If you’re reading this thinking, “But they won’t have anything to write about,” then what you really might mean is that they won’t write about things you think are worthy, culturally sophisticated, legitimate or relevant.

They won’t write about things you can control or have reference to. It’s a shame you might think that because you’re missing out!

So, we’re taking up the challenge of proving you wrong.

Below, we provide a number of strategies for encouraging children to share themselves and their lives through writing.

Give one a try and enjoy learning more about the children in your class. You won’t regret it.

Idea hearts Get the children to draw an ‘ideas heart’ and allow them to add to it throughout the year. This is a heart they can fill up with all the things they love and care about. These items are often excellent places to ‘mine’ for potential writing ideas.

Important people Invite them to make a list of the most important people in their life. Then make a list of memories they have of that person. They can then choose one and write the memory as a memoir or poem.

Favourite objects Ask them to draw or share with the class one of their favourite objects and to think why it is so special to them. They can then be invited to write about it as an information text, convince others of its importance through persuasion, write a memoir moment about it or even a ‘poetry that hides in things’ poem.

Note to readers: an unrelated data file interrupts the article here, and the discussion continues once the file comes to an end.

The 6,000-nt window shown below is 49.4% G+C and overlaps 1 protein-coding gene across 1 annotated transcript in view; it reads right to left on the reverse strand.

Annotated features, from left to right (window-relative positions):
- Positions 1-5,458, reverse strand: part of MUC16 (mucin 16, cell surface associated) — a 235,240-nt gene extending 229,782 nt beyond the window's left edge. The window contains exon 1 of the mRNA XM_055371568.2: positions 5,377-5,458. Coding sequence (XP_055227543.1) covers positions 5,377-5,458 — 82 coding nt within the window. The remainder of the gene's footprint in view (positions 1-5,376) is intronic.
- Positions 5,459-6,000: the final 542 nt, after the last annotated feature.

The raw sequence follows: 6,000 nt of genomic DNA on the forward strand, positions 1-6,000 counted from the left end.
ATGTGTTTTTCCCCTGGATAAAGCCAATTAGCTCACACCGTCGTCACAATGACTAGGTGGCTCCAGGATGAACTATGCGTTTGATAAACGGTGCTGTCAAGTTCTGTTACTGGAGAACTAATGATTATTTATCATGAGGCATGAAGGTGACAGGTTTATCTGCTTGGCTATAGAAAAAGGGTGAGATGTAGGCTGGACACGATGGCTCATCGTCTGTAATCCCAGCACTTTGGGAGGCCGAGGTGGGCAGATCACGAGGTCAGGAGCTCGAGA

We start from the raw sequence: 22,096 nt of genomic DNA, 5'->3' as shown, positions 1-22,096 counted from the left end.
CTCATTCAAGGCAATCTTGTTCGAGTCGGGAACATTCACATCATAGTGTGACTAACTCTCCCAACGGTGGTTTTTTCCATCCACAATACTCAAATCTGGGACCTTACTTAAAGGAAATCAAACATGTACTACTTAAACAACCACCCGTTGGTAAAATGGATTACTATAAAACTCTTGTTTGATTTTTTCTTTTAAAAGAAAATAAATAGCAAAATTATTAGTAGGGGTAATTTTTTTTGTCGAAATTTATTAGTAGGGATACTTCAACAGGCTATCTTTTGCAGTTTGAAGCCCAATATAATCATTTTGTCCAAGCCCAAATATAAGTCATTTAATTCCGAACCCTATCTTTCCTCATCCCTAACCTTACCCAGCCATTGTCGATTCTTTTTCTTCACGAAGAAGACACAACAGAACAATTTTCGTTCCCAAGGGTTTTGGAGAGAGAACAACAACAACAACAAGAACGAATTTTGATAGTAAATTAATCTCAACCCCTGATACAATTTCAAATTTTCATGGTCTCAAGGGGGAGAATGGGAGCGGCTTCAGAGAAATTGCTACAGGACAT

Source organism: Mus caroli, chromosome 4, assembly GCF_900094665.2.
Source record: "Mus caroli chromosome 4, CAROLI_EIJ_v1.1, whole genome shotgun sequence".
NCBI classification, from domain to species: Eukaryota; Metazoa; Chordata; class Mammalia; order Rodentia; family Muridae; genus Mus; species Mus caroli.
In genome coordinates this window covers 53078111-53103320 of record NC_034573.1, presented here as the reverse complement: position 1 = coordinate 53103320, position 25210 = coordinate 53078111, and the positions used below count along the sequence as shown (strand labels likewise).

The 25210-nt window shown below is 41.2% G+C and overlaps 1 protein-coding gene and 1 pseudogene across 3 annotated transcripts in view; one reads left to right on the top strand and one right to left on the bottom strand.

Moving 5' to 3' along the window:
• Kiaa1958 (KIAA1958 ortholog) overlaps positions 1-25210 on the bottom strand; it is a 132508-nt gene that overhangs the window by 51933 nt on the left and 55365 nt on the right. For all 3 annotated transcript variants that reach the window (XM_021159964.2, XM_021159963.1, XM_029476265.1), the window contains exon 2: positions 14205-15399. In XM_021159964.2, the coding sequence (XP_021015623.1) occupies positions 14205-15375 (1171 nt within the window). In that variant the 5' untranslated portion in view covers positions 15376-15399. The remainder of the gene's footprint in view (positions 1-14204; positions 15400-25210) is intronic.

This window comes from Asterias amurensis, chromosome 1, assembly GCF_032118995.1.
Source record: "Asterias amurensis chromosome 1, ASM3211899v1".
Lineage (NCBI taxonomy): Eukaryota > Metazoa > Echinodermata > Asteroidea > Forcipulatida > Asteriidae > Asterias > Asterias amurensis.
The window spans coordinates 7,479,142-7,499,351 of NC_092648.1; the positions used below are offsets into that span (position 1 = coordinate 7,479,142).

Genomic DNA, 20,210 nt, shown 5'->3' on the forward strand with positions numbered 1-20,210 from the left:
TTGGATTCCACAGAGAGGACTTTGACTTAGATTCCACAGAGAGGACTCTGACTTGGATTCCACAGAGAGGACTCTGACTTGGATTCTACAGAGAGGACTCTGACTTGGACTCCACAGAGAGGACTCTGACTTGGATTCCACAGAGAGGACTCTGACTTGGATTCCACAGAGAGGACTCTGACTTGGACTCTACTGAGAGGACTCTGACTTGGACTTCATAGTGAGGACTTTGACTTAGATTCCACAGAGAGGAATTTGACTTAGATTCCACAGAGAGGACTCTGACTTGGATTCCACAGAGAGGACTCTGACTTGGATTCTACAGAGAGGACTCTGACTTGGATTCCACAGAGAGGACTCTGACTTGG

‘When I was younger…’ Invite them to write a list of ‘when I was younger…’ sentences down.

A picture speaks a 1,000 words Ask them to bring in photographs from home and write them up as memoirs.

Write about what you’re most afraid of As a class, what do you think about when you’re out taking a walk? What keeps you all awake at night? What really gets on your nerves? What do you all try and avoid thinking about? Writers often recommend writing about what you’re most afraid of.

That’s me! I wish that was me! That’s the worst of me! Ask them to find and use characters from the books they’ve read and loved. In their own story, use a character that reminds them of themselves. Alternatively, use a character that they wish they could be more like or use a character to write about the darkest and worst of themselves. This is exactly what real authors will do when developing and writing characters.

I’m an expert in… Ask them to write an ‘I’m an expert in…’ list and turn their passion into an information text.

Have you ever wondered about…? Invite them to choose a subject they are interested in and talk directly to their reader about it. Once written, can they think how to use their notes in a particular genre?

What really gets on your nerves? What itch do they have that needs scratching? Problems make good subjects for writing. Make a list of problems, situations, issues that need solving, correcting or explaining – topics that make them furious or confused.

Phil Ferguson and Ross Young are national writing representatives for the UKLA (United Kingdom Literacy Association) and authors of Pearson’s Power English: Writing. Find out more at